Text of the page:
The Lynxgenomics project has completed the assembly of the first draft of the lynx genome, after two and a half years of hard work using cutting edge technologies. This means achieving a major milestone for the project, although this is not the end of the path, because the structure obtained is now like a mute city map, without street or square names, so it is of little use.
The results were reported in a coordination meeting held in Seville, attended by about twenty collaborating scientists. From now on, specialists have to work to annotate the genome, finding where the genes are and identifying each of them, in order to complete this special "city map" of DNA. This is essential to make comparisons with other species and to study the evolution of the Iberian lynx, explained the project's coordinator, José Antonio Godoy.
The assembly has been a really challenging process that has required a greater effort than initially planned, and it has been led by the Genome Assembly and Annotation Team of the National Centre for Genome Analysis (CNAG), headed by Tyler Alioto, Andre Corvello.
The quality of the lynx genome reconstruction is high, approaching that of the cat's despite the substantially smallest cost of the former. The draft produced is very contiguous: more than half of the lynx genome is represented in fragments larger than 1.5 million bases. Moreover, another reliable indicator of assembly quality is to which extent common and easy to identify genes are fully or partially represented in the assembly. To evaluate this, scientist use a small number of genes that all species have in common, which are involved in cell essential processes like basic cellular metabolism or DNA replication. The lynx genome includes more than 95% of these basic genes, which is a good rate.
The first aim of this project is to build the genome of the species, using Candiles' DNA, a six year old male lynx from Andújar, in Andalusia. Additionally, samples from other eleven individuals, ten Iberian lynx and one European, has been sequenced but to a lesser extent. With the information of these additional genomes scientist can study the variation between different specimens to gain a clear picture of the Iberian lynx current genetic situation and to provide new tools to manage the existing populations with the goal of increasing its survival expectations.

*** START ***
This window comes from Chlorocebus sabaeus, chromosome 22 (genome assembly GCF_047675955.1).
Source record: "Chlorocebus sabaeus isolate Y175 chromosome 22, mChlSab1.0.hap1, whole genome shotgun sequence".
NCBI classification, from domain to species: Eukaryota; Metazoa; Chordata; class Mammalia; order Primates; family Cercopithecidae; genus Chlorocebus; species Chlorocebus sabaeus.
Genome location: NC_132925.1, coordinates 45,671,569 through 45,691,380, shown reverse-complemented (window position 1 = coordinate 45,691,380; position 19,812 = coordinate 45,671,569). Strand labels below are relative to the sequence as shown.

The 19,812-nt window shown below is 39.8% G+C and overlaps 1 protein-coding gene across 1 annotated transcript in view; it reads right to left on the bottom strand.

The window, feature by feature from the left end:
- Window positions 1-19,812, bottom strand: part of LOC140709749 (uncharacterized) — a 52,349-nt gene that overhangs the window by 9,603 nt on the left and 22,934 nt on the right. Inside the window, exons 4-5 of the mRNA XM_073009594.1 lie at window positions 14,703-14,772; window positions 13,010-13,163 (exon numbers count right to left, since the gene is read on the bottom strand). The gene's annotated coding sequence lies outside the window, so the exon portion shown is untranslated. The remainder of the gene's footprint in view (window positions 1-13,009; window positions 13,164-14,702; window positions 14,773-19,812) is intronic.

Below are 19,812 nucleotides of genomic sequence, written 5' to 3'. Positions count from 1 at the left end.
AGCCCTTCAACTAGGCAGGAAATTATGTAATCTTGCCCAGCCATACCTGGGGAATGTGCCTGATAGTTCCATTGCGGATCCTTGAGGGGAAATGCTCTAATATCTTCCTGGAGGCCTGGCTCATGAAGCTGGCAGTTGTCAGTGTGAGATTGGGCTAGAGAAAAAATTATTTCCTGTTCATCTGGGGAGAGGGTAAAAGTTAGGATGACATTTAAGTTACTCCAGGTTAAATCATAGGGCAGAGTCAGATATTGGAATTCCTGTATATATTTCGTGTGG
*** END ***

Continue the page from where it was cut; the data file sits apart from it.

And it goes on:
For the lynx reference genome, the amount and type of sequence planned initially proved insufficient to achieve a minimum quality of assembly, so it was finally complemented using other strategies: with the sequencing of fragments of larger sizes and with the incorporation of a fosmid-pool sequencing approach.
At the end of this process, 'we have produced a high quality draft with a limited amount of sequencing effort and cost by applying novel approaches for genome sequencing and assembly, which may become of wider application to the whole genome shotgun of complex genomes', said Godoy.
The annotation phase will be a collaborative effort among different teams at the Centre of Genomic Regulation (CRG), leaded by Roderic Guigó and Cedric Notredame; the CNAG with Tyler Allioto's group, and the CNIO, were Alfonso Valencia is the head officer for this task.
The main aim of this research is to generate the first map of the Iberian lynx genome, which will provide important information on the evolution of this species and on the genetic consequences of its decline.
The lynx genomic sequence has already been identified by CNAG and is in the process of being assembled. When the process ends, in 2012, the researchers will face a new challenge: interpret it and compare it to other felid genomes.